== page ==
Caveat India

Deceptive Similarity Trade Marks Law-Caveat India

The test to determine  Deceptive Similarity Trade Marks Law is of the perception of an unwary purchaser with average intelligence and imperfect recollection. The Supreme Court in Amritdhara Pharmacy v. Satya Deo Gupta, (1963) 2 SCR 484, has held as under:

“6. It will be noticed that the words used in the sections and relevant for our purpose are „likely to deceive or cause confusion‟. The Act does not lay down any criteria for determining what is likely to deceive or cause confusion. Therefore, every case must depend on its own particular facts, and the value of authorities lies not so much in the actual decision as in the tests applied for determining what is likely to deceive or cause confusion. On an application to register, the Registrar or an opponent may object that the trade mark is not registrable by reason of clause (a) of Section 8, or sub-section (1) of Section 10, as in this case. In such a case the onus is on the applicant to satisfy the Registrar that the trade mark applied for is not likely to deceive or cause confusion. In cases in which the tribunal considers that there is doubt as to whether deception is likely, the application should be refused. A trade mark is likely to deceive or cause confusion by its resemblance to another already on the register if it is likely to do so in the course of its legitimate use in a market where the two marks are assumed to be in use by traders in that market. In considering the matter, all the circumstances of the case must be considered. As was observed by Parker, J. in Pianotist Co.’s Application, Re [(1906) 23 RPC 774] which was also a case of the comparison of two words—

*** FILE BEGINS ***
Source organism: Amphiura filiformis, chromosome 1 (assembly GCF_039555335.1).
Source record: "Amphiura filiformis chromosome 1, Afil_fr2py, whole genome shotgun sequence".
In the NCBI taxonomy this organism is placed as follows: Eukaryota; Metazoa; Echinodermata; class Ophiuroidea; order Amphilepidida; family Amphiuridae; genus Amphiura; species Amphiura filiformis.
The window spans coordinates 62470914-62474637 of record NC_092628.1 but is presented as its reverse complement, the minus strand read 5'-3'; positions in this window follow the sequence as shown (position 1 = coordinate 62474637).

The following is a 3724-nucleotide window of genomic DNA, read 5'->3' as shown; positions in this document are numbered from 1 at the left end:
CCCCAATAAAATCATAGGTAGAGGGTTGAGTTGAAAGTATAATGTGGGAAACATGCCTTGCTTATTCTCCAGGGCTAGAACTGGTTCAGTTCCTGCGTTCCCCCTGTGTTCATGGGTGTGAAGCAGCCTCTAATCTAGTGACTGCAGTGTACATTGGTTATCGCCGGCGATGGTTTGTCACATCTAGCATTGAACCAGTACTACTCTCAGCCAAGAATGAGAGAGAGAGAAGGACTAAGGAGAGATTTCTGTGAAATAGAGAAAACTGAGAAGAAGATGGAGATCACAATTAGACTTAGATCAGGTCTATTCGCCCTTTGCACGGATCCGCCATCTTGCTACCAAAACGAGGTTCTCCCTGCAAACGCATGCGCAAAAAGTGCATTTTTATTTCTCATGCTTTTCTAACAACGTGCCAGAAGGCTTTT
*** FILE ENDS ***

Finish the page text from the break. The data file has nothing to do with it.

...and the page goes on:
„You must take the two words. You must judge them, both by their look and by their sound. You must consider the goods to which they are to be applied. You must consider the nature and kind of customer who would be likely to buy those goods. In fact you must consider all the surrounding circumstances; and you must further consider what is likely to happen if each of those trade marks is used in a normal way as a trade mark for the goods of the respective owners of the marks.‟ (p. 777)

Deceptive Resemblance of Trade Marks

For deceptive resemblance  to check deceptively similarity of  Trade Marks two important questions are:

(1) who are the persons  likely to deceived or confused, and

(2) what rules  should be adopted to judge that there is resemblance.

Section 2(1)(h) of the Act defines  “deceptively similar”-

“A mark shall be deemed to be deceptively similar ‘to another mark if it so nearly resembles that other mark as to be likely to deceive or cause confusion;”

Mere use of prefix not sufficient to establish  deceptively similar Trade Marks

In Subhash Chand Bansal v. Khadim’s and Another, 2012 SCC OnLine Del 4326, it has been held that mere use of a prefix may not be sufficient to distinguish the two marks.


It is important to note that one should choose a mark for use which are not descriptive or generic, it should be a coined mark  . In case of trade mark infringement it is essential that the marks in use are not phonetically ,visually or structurally similar to other marks. The essential features of the mark should be distinctive  and that essentially becomes dominant element in a mark in case one uses other descriptive words or names.

You may contact Mr Tapan Choudhury, Advocate for further information . Kindly click here

or you may call at 9873628941 . Also kindly visit



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